The Society for Critical Exchange

Con/texts of Invention:
A working conference

April 20-23, 2006
Case Western Reserve University
Cleveland, Ohio


Conference Home
Original Call for Papers
Participants' Notes
Paper Abstracts

Conference Objectives

Con/Texts of Invention, to be held at Case this April 20-23, will bring together the diverse strands of research on intellectual property that have developed over the last decade or so.

When scholars converged at Case in 1991 to investigate Intellectual Property and the Construction of Authorship , intellectual property was still largely a special interest just of lawyers and legal scholars. Since this time, and as a result of this seminal conference, the topic has become a focus of vital concern and of extraordinarily intense inquiry across the diverse fields and disciplines. It has taken center stage in art, literature, and music, science and technology, and in cyberculture and global politics more generally. And it has even come to dominate university life. Indeed, it would be difficult to find a set of issues that cuts across so many different fields and disciplines today.

Yet this stunning growth of interest in, and proliferation of writing about intellectual property has yet to be coupled with sustained conversation across the diverse fields and disciplines. Thus, for example, most historical and theoretical work to date has focused on copyright, leaving patent and trademark largely untouched. This is due in part to the traditional legal taxonomy we have inherited, which distinguishes sharply among these three domains. Disciplinarity - the boundaries between the diverse humanities and social sciences - is also responsible for sustaining specialized, rather than crossdisciplinary, research on intellectual property. Typically, copyright scholars and theorists do not engage with their counterparts in patent law, historians of intellectual property law do not attend conferences devoted to contemporary questions and problems, and even fewer people look beyond those problems that have been codified legally. Thus, for example, even as scholars voice their alarm about the mounting privatization of information - about the expansion of IP protectionism in our culture and pharmaceutical industries - they accept uncritically, or even help to craft and implement at their own universities ever more draconian "plagiarism policies" and ever more nuanced pedagogies to teach their students to individuate "mine" and "thine" in thought, word, and deed.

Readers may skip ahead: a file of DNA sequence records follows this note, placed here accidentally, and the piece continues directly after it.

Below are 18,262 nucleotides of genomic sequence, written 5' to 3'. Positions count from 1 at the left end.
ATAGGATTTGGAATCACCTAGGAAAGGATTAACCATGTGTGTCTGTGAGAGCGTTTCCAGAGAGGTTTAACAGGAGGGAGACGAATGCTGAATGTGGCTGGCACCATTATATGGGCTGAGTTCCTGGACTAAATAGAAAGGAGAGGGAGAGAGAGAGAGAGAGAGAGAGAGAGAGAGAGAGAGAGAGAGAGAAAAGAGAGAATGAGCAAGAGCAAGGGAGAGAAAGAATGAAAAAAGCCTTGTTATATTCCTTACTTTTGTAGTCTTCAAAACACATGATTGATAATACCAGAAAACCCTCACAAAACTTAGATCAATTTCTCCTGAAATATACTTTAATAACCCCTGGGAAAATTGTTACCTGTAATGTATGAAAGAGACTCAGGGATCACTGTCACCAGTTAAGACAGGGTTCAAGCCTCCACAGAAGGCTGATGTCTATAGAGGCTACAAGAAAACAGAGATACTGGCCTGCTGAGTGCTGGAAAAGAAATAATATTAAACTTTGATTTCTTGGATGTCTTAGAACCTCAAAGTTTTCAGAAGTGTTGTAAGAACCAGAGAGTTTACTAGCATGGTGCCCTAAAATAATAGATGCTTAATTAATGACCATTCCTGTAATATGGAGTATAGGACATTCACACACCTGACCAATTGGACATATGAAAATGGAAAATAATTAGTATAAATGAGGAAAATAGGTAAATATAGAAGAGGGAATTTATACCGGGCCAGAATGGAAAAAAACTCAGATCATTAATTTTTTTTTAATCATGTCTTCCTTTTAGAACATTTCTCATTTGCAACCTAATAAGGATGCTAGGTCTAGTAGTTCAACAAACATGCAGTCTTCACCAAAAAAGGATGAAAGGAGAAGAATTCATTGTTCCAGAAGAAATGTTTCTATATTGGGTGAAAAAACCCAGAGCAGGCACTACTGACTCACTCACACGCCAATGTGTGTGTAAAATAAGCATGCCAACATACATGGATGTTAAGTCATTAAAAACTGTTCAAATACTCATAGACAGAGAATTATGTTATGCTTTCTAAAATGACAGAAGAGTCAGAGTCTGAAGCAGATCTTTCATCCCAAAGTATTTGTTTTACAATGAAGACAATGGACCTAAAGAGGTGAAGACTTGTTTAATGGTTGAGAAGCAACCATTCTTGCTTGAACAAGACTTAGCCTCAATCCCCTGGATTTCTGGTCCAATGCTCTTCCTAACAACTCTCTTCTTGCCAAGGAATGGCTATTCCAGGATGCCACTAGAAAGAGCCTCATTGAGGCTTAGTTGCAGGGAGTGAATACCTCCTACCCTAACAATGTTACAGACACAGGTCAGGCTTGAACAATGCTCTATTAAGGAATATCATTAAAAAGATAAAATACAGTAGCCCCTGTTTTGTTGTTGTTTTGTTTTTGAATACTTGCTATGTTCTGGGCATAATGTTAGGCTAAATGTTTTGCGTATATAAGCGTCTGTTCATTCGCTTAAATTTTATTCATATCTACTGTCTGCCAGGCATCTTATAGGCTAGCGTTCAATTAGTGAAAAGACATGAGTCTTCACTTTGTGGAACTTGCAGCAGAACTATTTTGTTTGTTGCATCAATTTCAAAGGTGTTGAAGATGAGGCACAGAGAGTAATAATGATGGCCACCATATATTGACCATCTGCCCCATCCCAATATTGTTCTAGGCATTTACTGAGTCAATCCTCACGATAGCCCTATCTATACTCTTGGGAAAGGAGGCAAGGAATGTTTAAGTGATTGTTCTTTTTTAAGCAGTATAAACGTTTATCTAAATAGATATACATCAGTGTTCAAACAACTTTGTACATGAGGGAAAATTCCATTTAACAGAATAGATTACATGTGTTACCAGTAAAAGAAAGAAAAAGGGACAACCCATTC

Con/Texts of Invention will foster the conversations that need to take place for IP studies to move beyond both the sort of predictable "critique" and the narrow "optimization" of IP doctrine that, however valuable, fails to confront the root problems of the scenarios we are all facing. We will do so by bringing the most engaging empirical historical, literary, legal, and anthropological studies together with theoretical discussions. At the same time, we will juxtapose analyses framed by specific disciplinary concerns with others that direct their sight both at the margins of modern IP and at other, alternative configurations of "intellectual property."

Perhaps the most exciting feature of the otherwise alarming trend toward indiscriminate application of IP protection is that, as a consequence, we are also witnessing the emergence of new, singular legal and discursive formations. The Open Source movement is but one example. Con/Texts of Invention seeks to make the most of this trend.

The conference organizers are Mario Biagioli (History of Science, Harvard U), Peter Jaszi (American U Law School), and Martha Woodmansee (English and Law, Case Western Reserve U).

The conference will take place at the Case Law School. Approximately 60 scholars in diverse disciplines from North America, Europe, and Australia will attend. As a "working" conference, Con/texts of Invention will not be open to the public, but the University community is welcome to attend free of charge with a Case ID . To facilitate discussion, many conference papers will be posted in advance of the conference on the web at , as will also the program and other important conference details; and selected panels will be audio taped for subsequent iPod casting.

The Society for Critical Exchange, a national organization devoted to collaborative interdisciplinary scholarship in theory, is convening the conference. Its sponsorship is being supported by the Case Department of English (which has hosted the SCE since 1990) and the Case School of Law's Center for Law, Technology, and the Arts; the History of Science Department at Harvard University; the Washington College of Law at American University; and the Morris Fishbein Center for the History of Science and Medicine at the University of Chicago.


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